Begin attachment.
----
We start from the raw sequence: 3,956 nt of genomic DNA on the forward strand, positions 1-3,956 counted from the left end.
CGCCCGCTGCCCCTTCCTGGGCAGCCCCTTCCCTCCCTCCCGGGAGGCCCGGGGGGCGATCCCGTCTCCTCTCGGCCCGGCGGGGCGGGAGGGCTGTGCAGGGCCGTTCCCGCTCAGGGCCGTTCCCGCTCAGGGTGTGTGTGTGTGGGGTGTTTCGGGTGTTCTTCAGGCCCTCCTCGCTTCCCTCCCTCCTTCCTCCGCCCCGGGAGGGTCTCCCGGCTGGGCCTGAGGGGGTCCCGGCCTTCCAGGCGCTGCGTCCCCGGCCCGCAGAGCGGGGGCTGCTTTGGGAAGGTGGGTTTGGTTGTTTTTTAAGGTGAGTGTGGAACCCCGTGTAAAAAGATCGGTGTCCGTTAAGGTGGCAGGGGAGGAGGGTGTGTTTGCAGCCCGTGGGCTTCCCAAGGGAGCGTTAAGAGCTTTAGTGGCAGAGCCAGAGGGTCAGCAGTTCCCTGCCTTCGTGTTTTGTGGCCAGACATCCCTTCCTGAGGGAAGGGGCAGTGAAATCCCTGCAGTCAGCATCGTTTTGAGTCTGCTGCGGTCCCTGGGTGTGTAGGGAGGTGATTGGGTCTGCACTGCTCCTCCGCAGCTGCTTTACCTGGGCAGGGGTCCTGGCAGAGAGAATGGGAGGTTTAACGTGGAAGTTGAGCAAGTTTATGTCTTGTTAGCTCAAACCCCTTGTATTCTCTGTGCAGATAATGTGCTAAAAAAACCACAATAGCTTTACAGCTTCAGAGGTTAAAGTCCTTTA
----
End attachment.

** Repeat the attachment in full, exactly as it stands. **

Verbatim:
We start from the raw sequence: 3,956 nt of genomic DNA on the forward strand, positions 1-3,956 counted from the left end.
CGCCCGCTGCCCCTTCCTGGGCAGCCCCTTCCCTCCCTCCCGGGAGGCCCGGGGGGCGATCCCGTCTCCTCTCGGCCCGGCGGGGCGGGAGGGCTGTGCAGGGCCGTTCCCGCTCAGGGCCGTTCCCGCTCAGGGTGTGTGTGTGTGGGGTGTTTCGGGTGTTCTTCAGGCCCTCCTCGCTTCCCTCCCTCCTTCCTCCGCCCCGGGAGGGTCTCCCGGCTGGGCCTGAGGGGGTCCCGGCCTTCCAGGCGCTGCGTCCCCGGCCCGCAGAGCGGGGGCTGCTTTGGGAAGGTGGGTTTGGTTGTTTTTTAAGGTGAGTGTGGAACCCCGTGTAAAAAGATCGGTGTCCGTTAAGGTGGCAGGGGAGGAGGGTGTGTTTGCAGCCCGTGGGCTTCCCAAGGGAGCGTTAAGAGCTTTAGTGGCAGAGCCAGAGGGTCAGCAGTTCCCTGCCTTCGTGTTTTGTGGCCAGACATCCCTTCCTGAGGGAAGGGGCAGTGAAATCCCTGCAGTCAGCATCGTTTTGAGTCTGCTGCGGTCCCTGGGTGTGTAGGGAGGTGATTGGGTCTGCACTGCTCCTCCGCAGCTGCTTTACCTGGGCAGGGGTCCTGGCAGAGAGAATGGGAGGTTTAACGTGGAAGTTGAGCAAGTTTATGTCTTGTTAGCTCAAACCCCTTGTATTCTCTGTGCAGATAATGTGCTAAAAAAACCACAATAGCTTTACAGCTTCAGAGGTTAAAGTCCTTTA